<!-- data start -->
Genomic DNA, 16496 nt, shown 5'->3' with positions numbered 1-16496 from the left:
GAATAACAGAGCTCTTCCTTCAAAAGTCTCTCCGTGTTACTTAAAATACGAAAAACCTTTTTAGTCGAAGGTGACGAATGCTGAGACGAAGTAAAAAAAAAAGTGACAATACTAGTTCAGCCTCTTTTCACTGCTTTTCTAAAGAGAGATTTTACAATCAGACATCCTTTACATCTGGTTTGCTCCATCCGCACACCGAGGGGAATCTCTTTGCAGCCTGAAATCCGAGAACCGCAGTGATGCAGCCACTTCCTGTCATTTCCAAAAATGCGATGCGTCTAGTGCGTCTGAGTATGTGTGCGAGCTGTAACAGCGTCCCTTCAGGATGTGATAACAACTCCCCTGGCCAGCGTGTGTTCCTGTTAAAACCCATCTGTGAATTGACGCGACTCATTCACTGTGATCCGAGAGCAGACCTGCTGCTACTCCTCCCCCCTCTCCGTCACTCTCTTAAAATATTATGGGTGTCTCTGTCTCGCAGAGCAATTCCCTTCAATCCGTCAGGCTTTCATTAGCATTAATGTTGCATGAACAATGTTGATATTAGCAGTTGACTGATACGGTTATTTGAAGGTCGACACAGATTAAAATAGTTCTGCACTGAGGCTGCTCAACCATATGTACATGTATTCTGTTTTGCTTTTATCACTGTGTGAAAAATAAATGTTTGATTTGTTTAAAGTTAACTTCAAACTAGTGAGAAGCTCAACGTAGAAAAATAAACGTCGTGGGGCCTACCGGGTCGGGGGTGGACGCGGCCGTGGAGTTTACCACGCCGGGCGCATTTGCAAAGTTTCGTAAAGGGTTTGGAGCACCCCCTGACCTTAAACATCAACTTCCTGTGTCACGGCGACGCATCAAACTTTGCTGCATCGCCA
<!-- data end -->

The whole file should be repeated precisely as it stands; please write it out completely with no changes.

Genomic DNA, 16496 nt, shown 5'->3' with positions numbered 1-16496 from the left:
GAATAACAGAGCTCTTCCTTCAAAAGTCTCTCCGTGTTACTTAAAATACGAAAAACCTTTTTAGTCGAAGGTGACGAATGCTGAGACGAAGTAAAAAAAAAAGTGACAATACTAGTTCAGCCTCTTTTCACTGCTTTTCTAAAGAGAGATTTTACAATCAGACATCCTTTACATCTGGTTTGCTCCATCCGCACACCGAGGGGAATCTCTTTGCAGCCTGAAATCCGAGAACCGCAGTGATGCAGCCACTTCCTGTCATTTCCAAAAATGCGATGCGTCTAGTGCGTCTGAGTATGTGTGCGAGCTGTAACAGCGTCCCTTCAGGATGTGATAACAACTCCCCTGGCCAGCGTGTGTTCCTGTTAAAACCCATCTGTGAATTGACGCGACTCATTCACTGTGATCCGAGAGCAGACCTGCTGCTACTCCTCCCCCCTCTCCGTCACTCTCTTAAAATATTATGGGTGTCTCTGTCTCGCAGAGCAATTCCCTTCAATCCGTCAGGCTTTCATTAGCATTAATGTTGCATGAACAATGTTGATATTAGCAGTTGACTGATACGGTTATTTGAAGGTCGACACAGATTAAAATAGTTCTGCACTGAGGCTGCTCAACCATATGTACATGTATTCTGTTTTGCTTTTATCACTGTGTGAAAAATAAATGTTTGATTTGTTTAAAGTTAACTTCAAACTAGTGAGAAGCTCAACGTAGAAAAATAAACGTCGTGGGGCCTACCGGGTCGGGGGTGGACGCGGCCGTGGAGTTTACCACGCCGGGCGCATTTGCAAAGTTTCGTAAAGGGTTTGGAGCACCCCCTGACCTTAAACATCAACTTCCTGTGTCACGGCGACGCATCAAACTTTGCTGCATCGCCA